‘It felt like a miracle’: Denver woman finds lost wedding ring at Snowmass this fall | AspenTimes.com

‘It felt like a miracle’: Denver woman finds lost wedding ring at Snowmass this fall

For the past three years, Sarah Barnett has been visiting Snowmass with her husband, Taylor.

The Denver couple usually stays at Taylor’s family’s home in the village at least a few days each winter, fall and spring, where Taylor has been visiting ever since he was a kid.

But Sarah and Taylor’s most recent trip to Snowmass Village this fall was different than most, as it led to an unexpected discovery at the ski area: Sarah’s wedding ring, which she’d lost last season while snowboarding on the Dallas Freeway run and found again on a day hike more than six months later.

“We hiked up there with a metal detector and were like there’s no way, there was so much shrub and grass and it was hard to use a metal detector in there,” Sarah said. “So we were turning around and just doing sweeps with the metal detector on our way down and on our second sweep I thought I hit a shrub but my husband looked down and it was just sitting there. … We were so lucky.”

During a recent phone conversation with the Snowmass Sun, Sarah explained that last March was the first time she’d snowboarded at Snowmass since the birth of her now 10-month-old son. She and her husband were turning down the Dallas Freeway run when Sarah said she fell in a choppy section.

“I had just fallen and was shaking the snow out of my glove and was standing back up when I caught an edge again, fell backwards and felt my rings fly off because my glove was off,” Sarah said.

She stopped where she was and spent the next hour looking for the wedding rings. Snowmass Ski Patrol helped the Barnetts search, bringing out a metal detector to sweep the area.

Sarah was able to find her engagement ring, which she was grateful for, but said her wedding band had a greater significance and was something she wasn’t going to give up looking for so easily.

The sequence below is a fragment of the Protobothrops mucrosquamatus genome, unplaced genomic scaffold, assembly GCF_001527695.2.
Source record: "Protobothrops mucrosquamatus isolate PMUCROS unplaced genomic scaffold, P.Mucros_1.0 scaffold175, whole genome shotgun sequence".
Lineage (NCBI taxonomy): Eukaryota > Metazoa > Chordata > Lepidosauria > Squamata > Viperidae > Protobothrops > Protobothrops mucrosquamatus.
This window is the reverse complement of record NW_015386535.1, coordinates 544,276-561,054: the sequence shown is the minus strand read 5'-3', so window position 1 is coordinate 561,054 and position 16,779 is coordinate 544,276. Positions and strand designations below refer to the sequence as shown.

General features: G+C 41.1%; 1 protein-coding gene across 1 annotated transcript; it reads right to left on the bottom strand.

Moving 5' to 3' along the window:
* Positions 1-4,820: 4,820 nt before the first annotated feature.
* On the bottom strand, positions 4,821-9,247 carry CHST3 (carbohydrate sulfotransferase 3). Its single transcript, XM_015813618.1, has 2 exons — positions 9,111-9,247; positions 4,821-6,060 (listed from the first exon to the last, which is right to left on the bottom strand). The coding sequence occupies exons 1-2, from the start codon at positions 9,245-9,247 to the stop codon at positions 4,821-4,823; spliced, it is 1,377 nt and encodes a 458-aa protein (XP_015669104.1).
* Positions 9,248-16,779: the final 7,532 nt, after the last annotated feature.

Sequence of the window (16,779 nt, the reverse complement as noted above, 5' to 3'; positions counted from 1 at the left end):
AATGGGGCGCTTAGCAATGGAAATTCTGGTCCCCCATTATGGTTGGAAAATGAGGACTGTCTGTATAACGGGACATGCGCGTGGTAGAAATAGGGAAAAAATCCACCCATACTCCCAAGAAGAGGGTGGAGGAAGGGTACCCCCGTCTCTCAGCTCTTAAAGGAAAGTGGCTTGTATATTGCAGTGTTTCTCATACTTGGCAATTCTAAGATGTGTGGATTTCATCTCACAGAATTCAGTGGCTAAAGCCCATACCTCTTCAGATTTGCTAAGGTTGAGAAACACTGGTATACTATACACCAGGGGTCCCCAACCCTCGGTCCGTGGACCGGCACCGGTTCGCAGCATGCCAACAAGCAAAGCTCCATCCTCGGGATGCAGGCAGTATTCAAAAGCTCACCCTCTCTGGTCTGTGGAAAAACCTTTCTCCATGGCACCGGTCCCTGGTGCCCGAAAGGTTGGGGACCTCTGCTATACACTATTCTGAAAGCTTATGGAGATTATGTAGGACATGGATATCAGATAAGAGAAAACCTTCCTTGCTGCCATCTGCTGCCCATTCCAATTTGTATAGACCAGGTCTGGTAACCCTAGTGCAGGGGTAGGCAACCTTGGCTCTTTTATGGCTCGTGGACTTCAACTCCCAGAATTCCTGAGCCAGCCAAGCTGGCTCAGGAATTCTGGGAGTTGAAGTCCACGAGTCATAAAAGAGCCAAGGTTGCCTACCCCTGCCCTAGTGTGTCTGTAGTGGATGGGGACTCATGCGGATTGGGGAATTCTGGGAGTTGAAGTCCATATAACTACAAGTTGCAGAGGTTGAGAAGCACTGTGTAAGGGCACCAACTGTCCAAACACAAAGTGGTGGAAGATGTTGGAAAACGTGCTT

Sarah and Taylor returned the next day to search for the wedding band but to no avail. It was right before the COVID-19 crisis hit, and soon Snowmass was forced to shut down along with all of the other Colorado ski resorts to mitigate the spread of the virus. The search was put on hold until late September.

Sarah isn’t the only one who has lost a piece of jewelry at Snowmass Ski Area — according to Aspen Skiing Co. estimates, the number of personal items lost over a typical winter season and that staff ends up with is in the thousands, breaking down to roughly 100 phones (about 75% are able to be returned), 25 pairs of lost or misplaced skis, 20 GoPros, 50 pieces of jewelry, 25 pairs of glasses and 100 licenses and credit cards.

“We do our best to return items to their owners and a majority of the items do get returned, especially the more expensive ones like phones, GoPros, credit cards, skis, etc.,” an Aspen Skiing Co. spokesperson said in an emailed statement.

And although Sarah’s ring wasn’t found before the Snowmass Ski Area closed last March and she knew Taylor and the rest of their family was skeptical of her finding it, Sarah convinced Taylor to go out with her Sept. 20 to search for the missing wedding band on foot.

“I think my husband thought I was crazy as well as everyone else,” Sarah said, laughing. “So I kind of sprung it on him the night before when we didn’t have anything to do the next day. … I was like let’s just go see.”

Armed with rented metal detectors and Sarah’s iPhone — which had the pinned location of where she lost her wedding rings in March — the Barnetts hiked to the Dallas Freeway run in hopes of finding the wedding band.

After about 30 minutes of hovering their detectors over rocks and brush, to both of their surprise, they found the ring in decent shape.

Sarah said she was able to take the ring in to be repaired and is so thankful she didn’t give up on looking for it.

“That’s what we said our vows on. An engagement ring means a lot too but it can be replaced. I feel the wedding band is more the promise to each other and so it just means more,” Sarah said of her wedding ring. “I was just shocked and I kind of cried a little bit when we saw it. It felt like a miracle to find it.”